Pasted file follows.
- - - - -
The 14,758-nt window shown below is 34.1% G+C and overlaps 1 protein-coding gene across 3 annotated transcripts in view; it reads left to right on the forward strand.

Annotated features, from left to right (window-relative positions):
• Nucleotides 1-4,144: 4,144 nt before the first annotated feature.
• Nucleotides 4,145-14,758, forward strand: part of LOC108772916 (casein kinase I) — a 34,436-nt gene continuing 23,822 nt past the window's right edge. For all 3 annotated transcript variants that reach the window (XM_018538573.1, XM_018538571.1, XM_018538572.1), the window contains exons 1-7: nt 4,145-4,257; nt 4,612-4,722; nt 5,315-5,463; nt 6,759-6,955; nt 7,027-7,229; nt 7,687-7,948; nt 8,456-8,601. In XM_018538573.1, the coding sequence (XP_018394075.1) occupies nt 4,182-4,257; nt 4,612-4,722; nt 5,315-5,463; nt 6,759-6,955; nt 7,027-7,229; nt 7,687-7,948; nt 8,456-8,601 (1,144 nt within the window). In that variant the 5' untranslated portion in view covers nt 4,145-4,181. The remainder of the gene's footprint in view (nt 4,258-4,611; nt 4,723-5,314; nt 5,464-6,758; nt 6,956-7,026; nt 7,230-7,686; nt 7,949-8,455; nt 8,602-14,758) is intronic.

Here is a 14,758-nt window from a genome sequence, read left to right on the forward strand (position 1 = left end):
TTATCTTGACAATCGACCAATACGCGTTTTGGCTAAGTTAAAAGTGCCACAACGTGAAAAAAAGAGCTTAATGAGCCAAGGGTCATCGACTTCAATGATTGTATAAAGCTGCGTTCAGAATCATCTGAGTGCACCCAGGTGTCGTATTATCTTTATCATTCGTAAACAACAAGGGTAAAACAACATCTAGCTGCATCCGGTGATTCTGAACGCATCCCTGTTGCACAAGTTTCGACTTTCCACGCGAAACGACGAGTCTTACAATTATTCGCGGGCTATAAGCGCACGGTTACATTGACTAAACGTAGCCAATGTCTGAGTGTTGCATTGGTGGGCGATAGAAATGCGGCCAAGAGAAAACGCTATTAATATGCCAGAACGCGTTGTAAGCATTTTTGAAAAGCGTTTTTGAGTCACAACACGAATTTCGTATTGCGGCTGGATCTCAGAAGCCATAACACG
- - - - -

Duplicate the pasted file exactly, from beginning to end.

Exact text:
The 14,758-nt window shown below is 34.1% G+C and overlaps 1 protein-coding gene across 3 annotated transcripts in view; it reads left to right on the forward strand.

Annotated features, from left to right (window-relative positions):
• Nucleotides 1-4,144: 4,144 nt before the first annotated feature.
• Nucleotides 4,145-14,758, forward strand: part of LOC108772916 (casein kinase I) — a 34,436-nt gene continuing 23,822 nt past the window's right edge. For all 3 annotated transcript variants that reach the window (XM_018538573.1, XM_018538571.1, XM_018538572.1), the window contains exons 1-7: nt 4,145-4,257; nt 4,612-4,722; nt 5,315-5,463; nt 6,759-6,955; nt 7,027-7,229; nt 7,687-7,948; nt 8,456-8,601. In XM_018538573.1, the coding sequence (XP_018394075.1) occupies nt 4,182-4,257; nt 4,612-4,722; nt 5,315-5,463; nt 6,759-6,955; nt 7,027-7,229; nt 7,687-7,948; nt 8,456-8,601 (1,144 nt within the window). In that variant the 5' untranslated portion in view covers nt 4,145-4,181. The remainder of the gene's footprint in view (nt 4,258-4,611; nt 4,723-5,314; nt 5,464-6,758; nt 6,956-7,026; nt 7,230-7,686; nt 7,949-8,455; nt 8,602-14,758) is intronic.

Here is a 14,758-nt window from a genome sequence, read left to right on the forward strand (position 1 = left end):
TTATCTTGACAATCGACCAATACGCGTTTTGGCTAAGTTAAAAGTGCCACAACGTGAAAAAAAGAGCTTAATGAGCCAAGGGTCATCGACTTCAATGATTGTATAAAGCTGCGTTCAGAATCATCTGAGTGCACCCAGGTGTCGTATTATCTTTATCATTCGTAAACAACAAGGGTAAAACAACATCTAGCTGCATCCGGTGATTCTGAACGCATCCCTGTTGCACAAGTTTCGACTTTCCACGCGAAACGACGAGTCTTACAATTATTCGCGGGCTATAAGCGCACGGTTACATTGACTAAACGTAGCCAATGTCTGAGTGTTGCATTGGTGGGCGATAGAAATGCGGCCAAGAGAAAACGCTATTAATATGCCAGAACGCGTTGTAAGCATTTTTGAAAAGCGTTTTTGAGTCACAACACGAATTTCGTATTGCGGCTGGATCTCAGAAGCCATAACACG